Piecemeal development

I in no way want to defend the proposed developments on left bank  road but when someone quotes “Good principles of town planning  indicate …” to support small acre subdivision it has be responded  to.  Small acre subdivision both in practice and theory has been  possibly the most environmentally and socially destructive form of  land division in this country.  It inevitably is expensive and  therefore not affordable, so in the case of Byron Shire would only be  available to people coming from elsewhere, not those growing up here  or wanting to grow old here.  It alienates productive agricultural  land without the benefit of providing somewhere a larger density of  people can live.  In practice it is incredibly energy intensive, in
terms of lawn mowing, in terms of quantity of infrastructure required  per person.  It does not provide sufficient density to support  community social infrastructure.  It is the ultimate piecemeal  approach, as it normally has no integration between landowners.  It  generally works against not for environmental regeneration. The  increased fences create opportunity for further weed invasion because  of birds perching and shitting, therefore a need for greater energy  use to manage weeds.  What it does successfully, is create wealthy  garden suburbs where neighbours need never talk to or see each other  and community values are completely subsumed to private ones.  On the  plus side the occassional beautiful native garden is created, but for  every one of these there is 5 with massive areas of grass to be  mowed.  I don’t support typical small lot subdivision but it at least  supports greater affordability.  However there are other better  development models, just look at Sienna Court on Cemetery Road or the  development at the end of Keats Street in Byron Bay if you want to  see developments that demonstrate density as well better  environmental and social practice.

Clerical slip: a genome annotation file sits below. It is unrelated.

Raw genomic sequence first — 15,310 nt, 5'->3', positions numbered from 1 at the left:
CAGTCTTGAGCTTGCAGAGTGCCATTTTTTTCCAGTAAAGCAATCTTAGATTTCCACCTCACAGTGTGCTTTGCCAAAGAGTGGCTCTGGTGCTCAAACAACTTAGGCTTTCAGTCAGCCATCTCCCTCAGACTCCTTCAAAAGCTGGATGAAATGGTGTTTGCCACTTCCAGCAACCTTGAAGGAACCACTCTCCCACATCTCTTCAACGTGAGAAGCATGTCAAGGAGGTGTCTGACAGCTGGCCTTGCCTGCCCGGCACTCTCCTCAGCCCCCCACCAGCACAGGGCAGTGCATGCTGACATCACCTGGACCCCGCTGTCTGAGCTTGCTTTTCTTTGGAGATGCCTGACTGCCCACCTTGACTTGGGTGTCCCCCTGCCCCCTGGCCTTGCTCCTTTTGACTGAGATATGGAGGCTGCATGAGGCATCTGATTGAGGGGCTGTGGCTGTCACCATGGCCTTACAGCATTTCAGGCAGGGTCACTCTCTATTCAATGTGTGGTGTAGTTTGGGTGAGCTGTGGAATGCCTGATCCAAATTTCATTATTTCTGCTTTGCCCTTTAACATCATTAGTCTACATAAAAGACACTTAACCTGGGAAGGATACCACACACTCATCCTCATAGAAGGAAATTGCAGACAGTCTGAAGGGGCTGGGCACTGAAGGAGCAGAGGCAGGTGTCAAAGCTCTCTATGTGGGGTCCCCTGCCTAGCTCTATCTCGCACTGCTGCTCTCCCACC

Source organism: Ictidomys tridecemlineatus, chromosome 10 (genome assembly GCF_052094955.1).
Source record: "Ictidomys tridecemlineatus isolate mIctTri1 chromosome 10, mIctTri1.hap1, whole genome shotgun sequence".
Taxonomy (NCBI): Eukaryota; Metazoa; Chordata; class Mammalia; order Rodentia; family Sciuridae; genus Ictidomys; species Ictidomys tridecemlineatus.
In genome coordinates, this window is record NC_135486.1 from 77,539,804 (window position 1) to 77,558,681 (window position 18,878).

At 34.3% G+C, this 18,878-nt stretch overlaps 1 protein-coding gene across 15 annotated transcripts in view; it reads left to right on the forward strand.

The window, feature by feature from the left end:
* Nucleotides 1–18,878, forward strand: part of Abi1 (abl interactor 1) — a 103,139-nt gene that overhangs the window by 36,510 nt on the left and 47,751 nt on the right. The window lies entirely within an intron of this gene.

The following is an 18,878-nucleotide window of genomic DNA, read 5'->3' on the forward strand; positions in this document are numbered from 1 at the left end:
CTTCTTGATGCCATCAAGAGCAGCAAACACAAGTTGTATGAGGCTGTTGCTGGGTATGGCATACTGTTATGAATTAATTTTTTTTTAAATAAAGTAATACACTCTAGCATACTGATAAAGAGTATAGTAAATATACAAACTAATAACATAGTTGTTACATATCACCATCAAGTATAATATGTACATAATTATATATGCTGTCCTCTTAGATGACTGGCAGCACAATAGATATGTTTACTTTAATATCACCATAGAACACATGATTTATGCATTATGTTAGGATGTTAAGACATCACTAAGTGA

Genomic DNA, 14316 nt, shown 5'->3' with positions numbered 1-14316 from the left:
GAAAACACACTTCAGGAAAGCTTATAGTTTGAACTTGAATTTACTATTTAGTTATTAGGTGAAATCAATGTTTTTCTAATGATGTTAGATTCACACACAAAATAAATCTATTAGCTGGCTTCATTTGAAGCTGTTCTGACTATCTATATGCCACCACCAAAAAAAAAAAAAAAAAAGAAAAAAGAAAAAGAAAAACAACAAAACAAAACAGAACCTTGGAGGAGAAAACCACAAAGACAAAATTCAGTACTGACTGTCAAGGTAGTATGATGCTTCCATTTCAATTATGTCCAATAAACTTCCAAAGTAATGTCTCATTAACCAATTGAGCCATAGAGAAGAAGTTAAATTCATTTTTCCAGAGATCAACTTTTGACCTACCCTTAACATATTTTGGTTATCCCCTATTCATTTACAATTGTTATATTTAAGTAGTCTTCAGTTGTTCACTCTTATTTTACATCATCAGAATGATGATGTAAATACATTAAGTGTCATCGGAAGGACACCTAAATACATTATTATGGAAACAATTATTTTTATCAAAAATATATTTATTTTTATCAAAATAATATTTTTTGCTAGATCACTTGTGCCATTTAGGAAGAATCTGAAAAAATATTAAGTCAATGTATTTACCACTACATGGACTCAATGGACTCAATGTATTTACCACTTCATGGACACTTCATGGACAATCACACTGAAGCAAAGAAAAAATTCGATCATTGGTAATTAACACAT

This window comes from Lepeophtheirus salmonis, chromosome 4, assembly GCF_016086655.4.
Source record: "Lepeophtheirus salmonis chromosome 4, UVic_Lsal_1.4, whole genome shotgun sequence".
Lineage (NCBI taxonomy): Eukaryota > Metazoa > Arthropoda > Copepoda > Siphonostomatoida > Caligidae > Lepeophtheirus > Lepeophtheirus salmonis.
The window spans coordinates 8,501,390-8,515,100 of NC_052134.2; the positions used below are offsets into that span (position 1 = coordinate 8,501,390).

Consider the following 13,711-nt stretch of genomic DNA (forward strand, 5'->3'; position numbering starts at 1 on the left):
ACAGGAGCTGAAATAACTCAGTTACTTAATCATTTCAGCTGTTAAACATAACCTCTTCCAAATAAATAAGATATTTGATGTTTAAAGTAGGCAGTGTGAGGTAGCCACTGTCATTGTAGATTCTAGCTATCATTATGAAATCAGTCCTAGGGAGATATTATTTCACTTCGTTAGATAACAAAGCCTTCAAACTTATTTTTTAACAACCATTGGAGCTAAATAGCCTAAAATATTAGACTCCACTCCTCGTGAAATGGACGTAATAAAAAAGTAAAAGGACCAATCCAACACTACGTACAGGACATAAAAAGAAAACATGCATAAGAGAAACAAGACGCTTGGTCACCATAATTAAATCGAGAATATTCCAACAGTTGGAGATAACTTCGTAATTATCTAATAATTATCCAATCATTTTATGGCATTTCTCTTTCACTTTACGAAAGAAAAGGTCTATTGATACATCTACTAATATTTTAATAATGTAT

Malcolm Price

19/9/2009

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